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Wisconsin Statewide Severe Weather Awareness Week

| Surina

Severe Weather Awareness Week 2023

Severe weather can occur at anytime and in any part of the country. Severe weather can include hazardous conditions produced by thunderstorms, including damaging winds, tornadoes, large hail, flooding and flash flooding, and winter storms associated with freezing rain, sleet, snow, and strong winds.

April 17-21, 2023 is Tornado and Severe Weather Awareness Week in Wisconsin. It’s a great time to review your emergency plans in the event severe weather strikes.

According to the National Weather Service (NWS), Wisconsin averages 23 tornadoes per year. The National Weather Service (NWS) has confirmed 28 tornadoes touched down in the state of Wisconsin during 2022.

In addition to preparedness and education this week, the State of Wisconsin is also conducting a statewide tornado drill on Thursday, April 20. At 1:45 p.m. and 6:45 p.m. Everyone is encouraged to review emergency plans and the shelter-in-place locations (located on the Safety Maps at all entrances and near elevators/stairways). The drill will not include a mock tornado warning issued, which means there will be no test alerts sounded on NOAA Weather Radios. Some communities may still choose to test their outdoor warning sirens during the drill times.


Severe Thunderstorms and Tornadoes Toolkit

Ready: Individuals with Disabilities

State wide Severe Weather Awareness Week:  2023 Wisconsin Statewide Tornado Drill set for April 20 – Wisconsin Emergency Management

Severe Weather Watches and Warnings

When conditions are favorable for severe weather to develop, the National Weather Service (NWS) will issue a WATCH. When a Watch is issued, make sure you have a source of weather information in the event storms begin to form. When severe weather has formed, NWS meteorologists will issue a WARNING to immediately alert the public about the dangerous weather and to advise them to seek appropriate shelter or avoid travel. Watches and Warnings are relayed to local radio and television stations and are broadcast on NOAA Weather Radio. Public safety officials also get the Warnings and can activate local warning systems, like outdoor sirens, to alert communities.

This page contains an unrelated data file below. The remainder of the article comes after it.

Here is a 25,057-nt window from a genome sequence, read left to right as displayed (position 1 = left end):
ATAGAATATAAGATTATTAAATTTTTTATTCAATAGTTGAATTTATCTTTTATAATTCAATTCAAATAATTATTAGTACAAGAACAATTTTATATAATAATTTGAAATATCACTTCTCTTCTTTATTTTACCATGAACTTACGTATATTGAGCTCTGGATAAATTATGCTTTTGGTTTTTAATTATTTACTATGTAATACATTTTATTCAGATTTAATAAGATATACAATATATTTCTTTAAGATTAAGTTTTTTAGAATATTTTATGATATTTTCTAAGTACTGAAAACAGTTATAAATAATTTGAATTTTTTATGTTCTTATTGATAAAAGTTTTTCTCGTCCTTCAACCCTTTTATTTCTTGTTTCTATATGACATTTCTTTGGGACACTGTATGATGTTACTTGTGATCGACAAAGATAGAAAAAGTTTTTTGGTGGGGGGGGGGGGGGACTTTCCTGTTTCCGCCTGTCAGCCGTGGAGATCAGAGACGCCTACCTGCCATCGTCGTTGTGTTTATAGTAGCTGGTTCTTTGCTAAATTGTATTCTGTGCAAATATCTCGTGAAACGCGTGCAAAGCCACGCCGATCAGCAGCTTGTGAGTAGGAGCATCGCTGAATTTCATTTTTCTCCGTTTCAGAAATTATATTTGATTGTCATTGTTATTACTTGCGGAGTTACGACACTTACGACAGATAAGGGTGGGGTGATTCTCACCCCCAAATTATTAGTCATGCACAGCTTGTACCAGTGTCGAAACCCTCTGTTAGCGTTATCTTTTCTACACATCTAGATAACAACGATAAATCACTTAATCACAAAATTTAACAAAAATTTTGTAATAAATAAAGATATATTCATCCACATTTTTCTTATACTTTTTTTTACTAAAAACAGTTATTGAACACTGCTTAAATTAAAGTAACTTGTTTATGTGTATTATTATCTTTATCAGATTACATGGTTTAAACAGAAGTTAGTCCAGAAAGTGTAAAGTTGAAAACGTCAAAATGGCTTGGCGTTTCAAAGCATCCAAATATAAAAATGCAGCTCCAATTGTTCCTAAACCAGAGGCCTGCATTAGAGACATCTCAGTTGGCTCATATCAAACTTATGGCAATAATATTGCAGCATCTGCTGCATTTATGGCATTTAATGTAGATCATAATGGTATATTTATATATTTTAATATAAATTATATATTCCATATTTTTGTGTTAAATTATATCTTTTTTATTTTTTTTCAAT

Tornado Watch: Severe thunderstorms with tornadoes are possible in your area. Remain alert for approaching storms. Be prepared to move to safety if a Warning is issued. Know what counties are in the watch area by listening to NOAA Weather Radio or local radio or television stations.

Severe Thunderstorm Watch: Thunderstorms with large hail and damaging winds are possible. Be prepared to move to safety if a Warning is issued.

Tornado Warning: A tornado has been sighted or indicated by weather radar. Move to a place of safety now!

Severe Thunderstorm Warning: A storm with large hail and damaging winds has been reported or indicated by weather radar. Warnings indicate imminent danger to life and property to those in the path of the storm!